196894 How mothers handle and store expressed breast milk

Wednesday, November 11, 2009: 1:30 PM

Judith Labiner-Wolfe, PhD , Center for Food Safety and Applied Nutrition, Food and Drug Administration, College Park, MD
Sara B. Fein, PhD , Center for Food Safety and Applied Nutrition, Food and Drug Administration, College Park, MD
Katherine Shealy, MPH, IBCLC, RLC , Division of Nutrition and Physical Activity, Centers for Disease Control and Prevention, Atlanta, GA
The objective of this presentation is to describe how mothers handle and store expressed breast milk relative to recommendations for infant health. The study cohort consisted of mothers participating in the 2005–2007 Infant Feeding Practices Study II (IFPS II) who fed their infant expressed breast milk at 3 months of age (n=1071), 5 months of age (n=675) and 7 months of age (n=443). IFPS II is a national, longitudinal study of women from pregnancy through their infant's first year. We conducted analyses using SAS 9.1. We compared these results to those from an earlier analysis of mothers' infant formula handling behaviors. The results of our analysis indicate that most mothers follow protocol from the Academy of Breastfeeding Medicine for storing and serving expressed breast milk. For example, only 4% refrigerated breast milk longer than recommended and fewer held it at room temperature for more than 6-8 hours. An exception is mothers' use of a microwave oven to heat expressed breast milk, which puts infants at risk for burns and destroys antibodies. Depending on the age of the infant, about 8-10% of mothers heated their breast milk in a microwave oven. That most mothers follow recommendations for handling expressed breast milk is in contrast to our earlier analysis that showed many mothers in the same study did not follow safe practices when preparing infant formula.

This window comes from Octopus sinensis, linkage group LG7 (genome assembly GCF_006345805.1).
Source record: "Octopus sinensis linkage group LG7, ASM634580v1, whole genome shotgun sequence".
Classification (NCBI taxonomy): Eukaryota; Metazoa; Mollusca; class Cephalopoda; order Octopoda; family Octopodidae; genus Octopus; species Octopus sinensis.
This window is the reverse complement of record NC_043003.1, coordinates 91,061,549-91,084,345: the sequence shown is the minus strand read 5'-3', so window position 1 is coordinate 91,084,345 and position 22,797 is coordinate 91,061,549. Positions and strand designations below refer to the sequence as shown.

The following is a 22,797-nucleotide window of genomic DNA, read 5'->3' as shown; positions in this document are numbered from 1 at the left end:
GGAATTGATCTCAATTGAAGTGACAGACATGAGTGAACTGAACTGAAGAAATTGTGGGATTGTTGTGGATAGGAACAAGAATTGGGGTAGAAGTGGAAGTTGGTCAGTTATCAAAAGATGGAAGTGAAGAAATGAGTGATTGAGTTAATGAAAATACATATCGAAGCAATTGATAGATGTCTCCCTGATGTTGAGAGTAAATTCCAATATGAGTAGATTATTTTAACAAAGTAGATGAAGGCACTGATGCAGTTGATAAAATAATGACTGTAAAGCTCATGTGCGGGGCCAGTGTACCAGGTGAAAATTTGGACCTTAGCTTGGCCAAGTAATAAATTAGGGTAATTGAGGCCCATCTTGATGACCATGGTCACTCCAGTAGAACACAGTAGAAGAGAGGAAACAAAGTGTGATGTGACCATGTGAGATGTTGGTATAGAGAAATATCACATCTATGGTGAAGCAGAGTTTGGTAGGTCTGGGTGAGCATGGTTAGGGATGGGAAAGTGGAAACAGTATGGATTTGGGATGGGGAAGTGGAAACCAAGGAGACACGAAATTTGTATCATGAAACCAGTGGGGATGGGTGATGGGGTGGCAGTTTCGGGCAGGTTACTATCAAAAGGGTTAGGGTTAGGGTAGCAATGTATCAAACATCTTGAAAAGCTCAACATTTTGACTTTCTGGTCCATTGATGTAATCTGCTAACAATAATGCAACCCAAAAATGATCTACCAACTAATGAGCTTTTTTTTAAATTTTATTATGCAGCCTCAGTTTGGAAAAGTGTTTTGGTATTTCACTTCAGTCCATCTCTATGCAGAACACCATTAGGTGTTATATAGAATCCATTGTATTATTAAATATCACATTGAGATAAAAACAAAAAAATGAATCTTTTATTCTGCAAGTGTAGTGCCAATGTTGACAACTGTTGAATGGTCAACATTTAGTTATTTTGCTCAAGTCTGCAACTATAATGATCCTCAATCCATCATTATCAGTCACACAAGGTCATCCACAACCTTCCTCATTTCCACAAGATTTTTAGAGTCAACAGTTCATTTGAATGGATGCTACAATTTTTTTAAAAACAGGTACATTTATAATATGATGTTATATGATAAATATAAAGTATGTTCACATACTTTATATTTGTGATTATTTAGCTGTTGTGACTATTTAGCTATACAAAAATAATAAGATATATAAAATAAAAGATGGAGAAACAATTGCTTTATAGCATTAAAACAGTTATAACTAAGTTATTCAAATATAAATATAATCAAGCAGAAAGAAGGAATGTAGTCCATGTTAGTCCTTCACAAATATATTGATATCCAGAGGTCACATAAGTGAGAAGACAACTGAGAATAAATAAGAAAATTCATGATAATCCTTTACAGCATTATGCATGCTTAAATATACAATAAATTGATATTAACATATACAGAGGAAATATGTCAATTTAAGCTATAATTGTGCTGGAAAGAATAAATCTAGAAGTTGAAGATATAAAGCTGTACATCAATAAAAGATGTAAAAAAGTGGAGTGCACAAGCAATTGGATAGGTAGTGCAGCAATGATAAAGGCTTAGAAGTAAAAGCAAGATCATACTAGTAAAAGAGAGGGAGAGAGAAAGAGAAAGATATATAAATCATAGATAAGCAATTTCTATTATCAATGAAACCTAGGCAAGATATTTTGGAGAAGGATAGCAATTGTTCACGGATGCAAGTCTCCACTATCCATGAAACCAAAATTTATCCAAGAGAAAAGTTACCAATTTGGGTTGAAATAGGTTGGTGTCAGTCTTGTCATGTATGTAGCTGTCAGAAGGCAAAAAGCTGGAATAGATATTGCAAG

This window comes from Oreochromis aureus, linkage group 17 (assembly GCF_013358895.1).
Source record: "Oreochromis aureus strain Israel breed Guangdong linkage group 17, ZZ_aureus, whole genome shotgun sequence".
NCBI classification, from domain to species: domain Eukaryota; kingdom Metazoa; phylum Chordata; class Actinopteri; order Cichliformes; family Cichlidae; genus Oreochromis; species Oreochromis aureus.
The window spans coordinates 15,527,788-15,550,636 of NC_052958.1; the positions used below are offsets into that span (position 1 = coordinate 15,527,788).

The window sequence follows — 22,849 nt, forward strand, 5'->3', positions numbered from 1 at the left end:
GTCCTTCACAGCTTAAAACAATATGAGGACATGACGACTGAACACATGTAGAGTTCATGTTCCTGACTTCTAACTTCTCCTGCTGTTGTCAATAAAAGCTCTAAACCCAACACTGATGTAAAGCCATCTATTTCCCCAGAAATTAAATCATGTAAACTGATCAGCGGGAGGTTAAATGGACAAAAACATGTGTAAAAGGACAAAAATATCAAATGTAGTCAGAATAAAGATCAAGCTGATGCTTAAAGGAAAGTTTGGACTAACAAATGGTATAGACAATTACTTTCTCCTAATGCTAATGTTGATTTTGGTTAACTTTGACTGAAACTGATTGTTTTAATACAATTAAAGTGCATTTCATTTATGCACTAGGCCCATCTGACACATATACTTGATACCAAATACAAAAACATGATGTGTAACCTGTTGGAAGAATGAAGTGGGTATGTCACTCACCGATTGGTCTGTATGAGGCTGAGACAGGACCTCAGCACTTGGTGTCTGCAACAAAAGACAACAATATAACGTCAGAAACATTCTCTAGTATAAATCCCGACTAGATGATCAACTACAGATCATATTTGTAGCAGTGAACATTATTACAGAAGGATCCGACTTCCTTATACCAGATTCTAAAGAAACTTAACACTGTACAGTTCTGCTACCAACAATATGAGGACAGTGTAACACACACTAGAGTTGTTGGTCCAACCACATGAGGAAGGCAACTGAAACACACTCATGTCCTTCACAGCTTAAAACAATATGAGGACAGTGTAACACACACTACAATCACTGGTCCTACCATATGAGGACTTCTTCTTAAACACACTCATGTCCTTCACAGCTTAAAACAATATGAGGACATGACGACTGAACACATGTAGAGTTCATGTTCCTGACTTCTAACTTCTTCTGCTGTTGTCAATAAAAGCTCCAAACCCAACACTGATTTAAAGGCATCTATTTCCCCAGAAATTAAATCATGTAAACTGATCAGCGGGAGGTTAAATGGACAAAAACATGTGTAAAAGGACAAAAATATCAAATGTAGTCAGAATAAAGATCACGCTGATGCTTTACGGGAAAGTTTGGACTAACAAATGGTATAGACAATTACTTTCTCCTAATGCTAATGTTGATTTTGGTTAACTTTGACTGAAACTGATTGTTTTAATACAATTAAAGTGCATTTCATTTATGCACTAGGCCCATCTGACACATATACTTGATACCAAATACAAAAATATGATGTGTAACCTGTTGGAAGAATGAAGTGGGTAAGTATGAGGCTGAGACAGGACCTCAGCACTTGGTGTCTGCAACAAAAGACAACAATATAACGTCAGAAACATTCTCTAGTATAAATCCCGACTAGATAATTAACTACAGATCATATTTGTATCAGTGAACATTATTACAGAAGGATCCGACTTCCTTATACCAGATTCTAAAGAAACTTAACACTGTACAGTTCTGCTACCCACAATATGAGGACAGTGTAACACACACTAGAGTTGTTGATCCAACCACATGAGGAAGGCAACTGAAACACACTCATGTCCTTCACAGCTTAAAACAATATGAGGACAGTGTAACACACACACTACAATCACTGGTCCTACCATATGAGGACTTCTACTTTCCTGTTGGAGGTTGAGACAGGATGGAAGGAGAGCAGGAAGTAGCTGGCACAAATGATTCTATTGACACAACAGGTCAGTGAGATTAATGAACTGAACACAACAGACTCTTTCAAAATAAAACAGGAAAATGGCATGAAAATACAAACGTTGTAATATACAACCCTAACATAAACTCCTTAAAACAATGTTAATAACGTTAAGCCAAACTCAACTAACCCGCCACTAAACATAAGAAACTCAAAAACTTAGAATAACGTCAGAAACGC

Learning Objectives:
Describe how mothers handle and store expressed breast milk. Compare mothers’ practices with recommendations from the Academy of Breastfeeding Medicine. Identify differences between the food-safety of mothers’ breast milk handling practices and mothers’ infant formula handling practices.

Keywords: Breastfeeding, Food Safety

Presenting author's disclosure statement:

Qualified on the content I am responsible for because: Dr. Sara B. Fein is a sociologist with extensive experience researching infant feeding practice issues. She has served as director for two infant feeding practices studies for the US Food and Drug Administration. In October 2008, the journal Pediatrics dedicated a Supplement to her most recent analyses on infant feeding. In addition, Dr. Fein has served a presenter at many professional conferences, including APHA annual meetings.
Any relevant financial relationships? No

I agree to comply with the American Public Health Association Conflict of Interest and Commercial Support Guidelines, and to disclose to the participants any off-label or experimental uses of a commercial product or service discussed in my presentation.